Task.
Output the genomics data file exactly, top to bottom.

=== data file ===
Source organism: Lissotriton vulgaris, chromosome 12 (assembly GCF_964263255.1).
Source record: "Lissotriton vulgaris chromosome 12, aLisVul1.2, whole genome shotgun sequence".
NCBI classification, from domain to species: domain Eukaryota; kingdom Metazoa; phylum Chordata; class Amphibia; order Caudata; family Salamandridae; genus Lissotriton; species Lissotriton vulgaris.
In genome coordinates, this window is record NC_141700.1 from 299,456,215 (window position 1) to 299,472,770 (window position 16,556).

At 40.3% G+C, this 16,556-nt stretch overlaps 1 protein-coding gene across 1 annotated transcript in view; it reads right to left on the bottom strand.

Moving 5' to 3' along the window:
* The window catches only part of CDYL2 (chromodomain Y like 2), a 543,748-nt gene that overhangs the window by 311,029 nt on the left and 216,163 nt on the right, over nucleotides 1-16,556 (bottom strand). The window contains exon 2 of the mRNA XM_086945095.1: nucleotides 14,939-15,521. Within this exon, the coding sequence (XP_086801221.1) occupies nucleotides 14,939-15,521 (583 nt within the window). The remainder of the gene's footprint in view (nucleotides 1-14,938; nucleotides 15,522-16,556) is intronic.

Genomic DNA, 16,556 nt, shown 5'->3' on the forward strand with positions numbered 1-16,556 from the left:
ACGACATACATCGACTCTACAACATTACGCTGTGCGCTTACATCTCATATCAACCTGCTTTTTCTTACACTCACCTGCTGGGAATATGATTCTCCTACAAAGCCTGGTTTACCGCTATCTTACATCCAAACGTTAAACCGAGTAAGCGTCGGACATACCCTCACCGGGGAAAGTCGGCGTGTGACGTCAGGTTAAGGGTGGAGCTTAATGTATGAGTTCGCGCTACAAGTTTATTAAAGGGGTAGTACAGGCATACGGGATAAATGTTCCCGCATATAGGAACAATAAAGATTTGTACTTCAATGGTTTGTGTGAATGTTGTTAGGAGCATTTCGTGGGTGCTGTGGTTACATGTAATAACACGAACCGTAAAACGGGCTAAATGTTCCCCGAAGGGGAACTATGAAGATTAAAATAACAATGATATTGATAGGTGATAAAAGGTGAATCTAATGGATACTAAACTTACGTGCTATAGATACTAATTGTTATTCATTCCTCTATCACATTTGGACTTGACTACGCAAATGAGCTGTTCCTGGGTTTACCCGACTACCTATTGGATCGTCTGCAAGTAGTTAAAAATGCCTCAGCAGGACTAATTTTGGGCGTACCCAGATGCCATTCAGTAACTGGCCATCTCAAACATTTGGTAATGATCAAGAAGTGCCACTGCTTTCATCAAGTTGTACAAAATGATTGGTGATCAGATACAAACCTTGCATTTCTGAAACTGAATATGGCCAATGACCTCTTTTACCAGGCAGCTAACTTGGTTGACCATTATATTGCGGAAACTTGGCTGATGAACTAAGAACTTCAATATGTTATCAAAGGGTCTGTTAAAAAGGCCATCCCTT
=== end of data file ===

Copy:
Source organism: Lissotriton vulgaris, chromosome 12 (assembly GCF_964263255.1).
Source record: "Lissotriton vulgaris chromosome 12, aLisVul1.2, whole genome shotgun sequence".
NCBI classification, from domain to species: domain Eukaryota; kingdom Metazoa; phylum Chordata; class Amphibia; order Caudata; family Salamandridae; genus Lissotriton; species Lissotriton vulgaris.
In genome coordinates, this window is record NC_141700.1 from 299,456,215 (window position 1) to 299,472,770 (window position 16,556).

At 40.3% G+C, this 16,556-nt stretch overlaps 1 protein-coding gene across 1 annotated transcript in view; it reads right to left on the bottom strand.

Moving 5' to 3' along the window:
* The window catches only part of CDYL2 (chromodomain Y like 2), a 543,748-nt gene that overhangs the window by 311,029 nt on the left and 216,163 nt on the right, over nucleotides 1-16,556 (bottom strand). The window contains exon 2 of the mRNA XM_086945095.1: nucleotides 14,939-15,521. Within this exon, the coding sequence (XP_086801221.1) occupies nucleotides 14,939-15,521 (583 nt within the window). The remainder of the gene's footprint in view (nucleotides 1-14,938; nucleotides 15,522-16,556) is intronic.

Genomic DNA, 16,556 nt, shown 5'->3' on the forward strand with positions numbered 1-16,556 from the left:
ACGACATACATCGACTCTACAACATTACGCTGTGCGCTTACATCTCATATCAACCTGCTTTTTCTTACACTCACCTGCTGGGAATATGATTCTCCTACAAAGCCTGGTTTACCGCTATCTTACATCCAAACGTTAAACCGAGTAAGCGTCGGACATACCCTCACCGGGGAAAGTCGGCGTGTGACGTCAGGTTAAGGGTGGAGCTTAATGTATGAGTTCGCGCTACAAGTTTATTAAAGGGGTAGTACAGGCATACGGGATAAATGTTCCCGCATATAGGAACAATAAAGATTTGTACTTCAATGGTTTGTGTGAATGTTGTTAGGAGCATTTCGTGGGTGCTGTGGTTACATGTAATAACACGAACCGTAAAACGGGCTAAATGTTCCCCGAAGGGGAACTATGAAGATTAAAATAACAATGATATTGATAGGTGATAAAAGGTGAATCTAATGGATACTAAACTTACGTGCTATAGATACTAATTGTTATTCATTCCTCTATCACATTTGGACTTGACTACGCAAATGAGCTGTTCCTGGGTTTACCCGACTACCTATTGGATCGTCTGCAAGTAGTTAAAAATGCCTCAGCAGGACTAATTTTGGGCGTACCCAGATGCCATTCAGTAACTGGCCATCTCAAACATTTGGTAATGATCAAGAAGTGCCACTGCTTTCATCAAGTTGTACAAAATGATTGGTGATCAGATACAAACCTTGCATTTCTGAAACTGAATATGGCCAATGACCTCTTTTACCAGGCAGCTAACTTGGTTGACCATTATATTGCGGAAACTTGGCTGATGAACTAAGAACTTCAATATGTTATCAAAGGGTCTGTTAAAAAGGCCATCCCTT